Marina Gibson makes a belated first cast of the season on her beloved River Burn. Was it worth the wait?
When I wrote my first column in February, I wondered if the rain would ever stop. Now I’m wondering if it will ever start again.
The Yorkshire Ure, like many rivers, is desperately in need of a deluge. It’s been a steady 9in to 1ft 1in for more than a month now and being a spate river it relies heavily on rain — it can rise and fall dramatically. The water is so clear that almost every stone on the bottom is visible. Schools of chub can be seen lined up in pecking order while the odd trout scans left and right for a passing meal. It’s not all a waste of time when the river is as dry as a bone; it’s the perfect opportunity to get to know all the nooks and crannies, especially after a winter of powerful floods. I took full advantage and have seen lies, undercut banks, pockets and streams that were new to me. I have also identified all the drop-offs and ledges near where we normally wade so that when I’m guiding my clients I’ll know the danger zones.
England was first to lift restrictions on angling and approve it as a safe activity. Thanks to the determination of the Angling Trust and its #whenwefishagain campaign, fishing was
successfully back on the map. After a long overdue start to the season it was therefore time for me to brush the cobwebs from my waders. I rearranged all my flies and prepared a fresh box for the little River Burn.
As I closed the car door it was straight to the river to see if there was life. The vivid green of late spring is so wonderful and with a temperature of 18 deg C, intermittent cloud and a gentle breeze to cool the air, the river, to my delight, was full of flies. I spotted two promising rises upstream, so I ran back to the car and got suited and booted. I couldn’t waste any more time: I was one flick away from hooking my first Burn brownie of the season. I worked my way from one rise to the next with a dry-fly. A few fish showed interest, particularly when
I changed to a size 12 black Klinkhamer. It seemed to get the most action in the first few pools where I’d noticed the odd hawthorn fly. Perhaps the trout took the Klink for a hawthorn struggling in the surface or one of the midges that had joined in. I caught a handful of small, but perfectly wild trout, all in super condition and painted with perfectly rounded red spots. I’m always in awe of their beauty. It was such a joy being back on the river. Wearing a light shirt for the first time this year was a definite signal that summer was on its way. The thought of having some of the best months still ahead of us is immensely exciting, and the long days and warm evenings bring with them the prospect of spinner falls. Post-BBQ sedge-fishing into darkness anyone? How exciting.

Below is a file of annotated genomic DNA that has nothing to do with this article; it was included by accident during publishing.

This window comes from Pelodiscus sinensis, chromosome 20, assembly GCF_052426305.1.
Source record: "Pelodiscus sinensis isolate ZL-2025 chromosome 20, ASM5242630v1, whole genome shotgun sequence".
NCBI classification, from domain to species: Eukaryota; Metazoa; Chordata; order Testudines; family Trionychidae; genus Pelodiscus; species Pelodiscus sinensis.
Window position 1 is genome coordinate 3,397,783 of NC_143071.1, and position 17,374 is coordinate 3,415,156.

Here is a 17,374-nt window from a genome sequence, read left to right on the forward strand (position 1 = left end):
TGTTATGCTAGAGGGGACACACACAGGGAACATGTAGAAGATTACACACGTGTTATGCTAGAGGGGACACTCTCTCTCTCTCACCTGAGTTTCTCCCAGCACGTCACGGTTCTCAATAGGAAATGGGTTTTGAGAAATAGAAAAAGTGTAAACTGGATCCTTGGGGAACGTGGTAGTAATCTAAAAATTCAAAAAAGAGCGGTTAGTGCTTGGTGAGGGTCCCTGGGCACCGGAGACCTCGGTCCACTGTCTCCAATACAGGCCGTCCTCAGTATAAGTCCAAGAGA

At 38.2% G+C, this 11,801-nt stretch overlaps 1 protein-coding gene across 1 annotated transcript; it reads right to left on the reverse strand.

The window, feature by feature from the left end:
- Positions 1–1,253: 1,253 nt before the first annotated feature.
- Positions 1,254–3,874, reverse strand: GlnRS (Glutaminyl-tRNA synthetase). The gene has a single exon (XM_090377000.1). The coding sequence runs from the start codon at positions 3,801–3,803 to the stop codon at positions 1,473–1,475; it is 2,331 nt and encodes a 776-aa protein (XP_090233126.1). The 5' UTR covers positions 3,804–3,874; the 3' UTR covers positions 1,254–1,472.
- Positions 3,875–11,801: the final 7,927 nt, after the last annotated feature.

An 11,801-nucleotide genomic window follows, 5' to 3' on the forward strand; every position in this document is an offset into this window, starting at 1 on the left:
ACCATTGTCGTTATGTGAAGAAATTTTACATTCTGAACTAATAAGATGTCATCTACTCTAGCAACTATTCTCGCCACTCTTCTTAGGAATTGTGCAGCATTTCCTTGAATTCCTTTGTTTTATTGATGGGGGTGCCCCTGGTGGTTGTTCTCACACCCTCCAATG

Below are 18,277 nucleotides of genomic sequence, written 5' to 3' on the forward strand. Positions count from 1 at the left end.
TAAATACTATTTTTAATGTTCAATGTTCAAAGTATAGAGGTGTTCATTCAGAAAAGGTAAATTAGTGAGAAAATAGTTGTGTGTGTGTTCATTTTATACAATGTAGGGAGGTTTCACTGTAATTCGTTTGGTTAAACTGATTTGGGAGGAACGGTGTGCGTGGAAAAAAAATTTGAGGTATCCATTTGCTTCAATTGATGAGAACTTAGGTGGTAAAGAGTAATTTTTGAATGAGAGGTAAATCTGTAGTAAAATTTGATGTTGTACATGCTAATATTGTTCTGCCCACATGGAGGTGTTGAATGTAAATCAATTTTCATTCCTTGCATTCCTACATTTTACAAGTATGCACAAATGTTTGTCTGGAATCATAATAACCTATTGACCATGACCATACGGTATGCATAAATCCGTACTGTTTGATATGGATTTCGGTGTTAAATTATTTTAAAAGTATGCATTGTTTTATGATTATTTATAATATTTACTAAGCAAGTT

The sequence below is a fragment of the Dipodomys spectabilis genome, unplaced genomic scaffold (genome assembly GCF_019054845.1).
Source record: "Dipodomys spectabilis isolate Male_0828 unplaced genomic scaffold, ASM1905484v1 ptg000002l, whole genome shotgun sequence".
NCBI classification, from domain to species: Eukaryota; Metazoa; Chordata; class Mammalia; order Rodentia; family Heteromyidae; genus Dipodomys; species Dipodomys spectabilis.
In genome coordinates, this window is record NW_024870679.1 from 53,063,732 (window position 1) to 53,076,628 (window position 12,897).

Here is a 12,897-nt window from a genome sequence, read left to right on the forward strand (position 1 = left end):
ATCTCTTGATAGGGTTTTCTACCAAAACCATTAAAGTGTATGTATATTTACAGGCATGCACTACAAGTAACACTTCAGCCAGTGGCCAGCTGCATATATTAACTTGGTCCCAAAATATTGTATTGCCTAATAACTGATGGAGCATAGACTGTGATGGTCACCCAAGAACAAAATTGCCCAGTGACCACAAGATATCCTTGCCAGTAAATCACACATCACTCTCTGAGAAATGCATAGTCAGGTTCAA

Photography by Paul Oldham
THERE'S ONLY ONE MAYFLY
I missed the mayfly this season, but I hope some of you caught the hatch. My guiding on the Hampshire chalkstreams was cancelled for obvious reasons, but though I wasn’t on the river I have been studying the fly. This is partly due to Orvis UK’s first Mayfly Festival, which entailed online talks with fly-tyers and guides, as well as competitions and facts of the day that introduced beginners to the famous hatch. It’s a fascinating creature that spends up to two years underwater as a nymph and usually just one day as an adult, although that depends on whether it emerges into a dun successfully and evades the mouth of a fish. An adult doesn’t have any functional mouthparts so its purpose when it emerges as a dun and then a spinner is purely to pass on its genes. In America and in science, mayfly is a generic term for many upwinged riverflies, but in the UK among anglers the mayfly usually refers only to the Ephemera danica and vulgata.